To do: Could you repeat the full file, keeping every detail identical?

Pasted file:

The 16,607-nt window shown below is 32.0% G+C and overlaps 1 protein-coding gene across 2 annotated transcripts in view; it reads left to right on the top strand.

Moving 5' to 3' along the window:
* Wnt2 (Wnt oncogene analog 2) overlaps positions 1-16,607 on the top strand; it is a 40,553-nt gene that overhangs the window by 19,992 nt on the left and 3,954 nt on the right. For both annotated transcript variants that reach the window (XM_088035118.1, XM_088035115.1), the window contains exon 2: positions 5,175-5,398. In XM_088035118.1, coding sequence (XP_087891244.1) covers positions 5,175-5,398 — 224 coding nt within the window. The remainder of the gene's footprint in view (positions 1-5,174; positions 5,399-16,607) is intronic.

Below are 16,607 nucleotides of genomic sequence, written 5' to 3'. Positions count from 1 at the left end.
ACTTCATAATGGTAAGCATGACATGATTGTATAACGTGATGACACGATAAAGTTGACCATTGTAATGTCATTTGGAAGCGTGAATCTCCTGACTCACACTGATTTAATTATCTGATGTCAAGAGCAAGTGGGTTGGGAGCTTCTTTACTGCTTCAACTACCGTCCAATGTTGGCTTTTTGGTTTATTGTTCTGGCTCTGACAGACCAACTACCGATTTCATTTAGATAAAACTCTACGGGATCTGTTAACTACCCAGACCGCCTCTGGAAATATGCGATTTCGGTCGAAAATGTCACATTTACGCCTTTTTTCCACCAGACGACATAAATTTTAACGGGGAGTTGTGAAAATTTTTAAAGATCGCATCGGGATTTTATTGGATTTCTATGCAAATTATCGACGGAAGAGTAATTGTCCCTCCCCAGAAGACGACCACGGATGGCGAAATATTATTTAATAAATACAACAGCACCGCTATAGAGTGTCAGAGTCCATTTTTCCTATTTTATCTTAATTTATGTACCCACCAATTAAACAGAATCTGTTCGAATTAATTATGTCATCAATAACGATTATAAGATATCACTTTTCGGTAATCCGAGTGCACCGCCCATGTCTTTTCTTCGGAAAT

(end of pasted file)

The 16,607-nt window shown below is 32.0% G+C and overlaps 1 protein-coding gene across 2 annotated transcripts in view; it reads left to right on the top strand.

Moving 5' to 3' along the window:
* Wnt2 (Wnt oncogene analog 2) overlaps positions 1-16,607 on the top strand; it is a 40,553-nt gene that overhangs the window by 19,992 nt on the left and 3,954 nt on the right. For both annotated transcript variants that reach the window (XM_088035118.1, XM_088035115.1), the window contains exon 2: positions 5,175-5,398. In XM_088035118.1, coding sequence (XP_087891244.1) covers positions 5,175-5,398 — 224 coding nt within the window. The remainder of the gene's footprint in view (positions 1-5,174; positions 5,399-16,607) is intronic.

Below are 16,607 nucleotides of genomic sequence, written 5' to 3'. Positions count from 1 at the left end.
ACTTCATAATGGTAAGCATGACATGATTGTATAACGTGATGACACGATAAAGTTGACCATTGTAATGTCATTTGGAAGCGTGAATCTCCTGACTCACACTGATTTAATTATCTGATGTCAAGAGCAAGTGGGTTGGGAGCTTCTTTACTGCTTCAACTACCGTCCAATGTTGGCTTTTTGGTTTATTGTTCTGGCTCTGACAGACCAACTACCGATTTCATTTAGATAAAACTCTACGGGATCTGTTAACTACCCAGACCGCCTCTGGAAATATGCGATTTCGGTCGAAAATGTCACATTTACGCCTTTTTTCCACCAGACGACATAAATTTTAACGGGGAGTTGTGAAAATTTTTAAAGATCGCATCGGGATTTTATTGGATTTCTATGCAAATTATCGACGGAAGAGTAATTGTCCCTCCCCAGAAGACGACCACGGATGGCGAAATATTATTTAATAAATACAACAGCACCGCTATAGAGTGTCAGAGTCCATTTTTCCTATTTTATCTTAATTTATGTACCCACCAATTAAACAGAATCTGTTCGAATTAATTATGTCATCAATAACGATTATAAGATATCACTTTTCGGTAATCCGAGTGCACCGCCCATGTCTTTTCTTCGGAAAT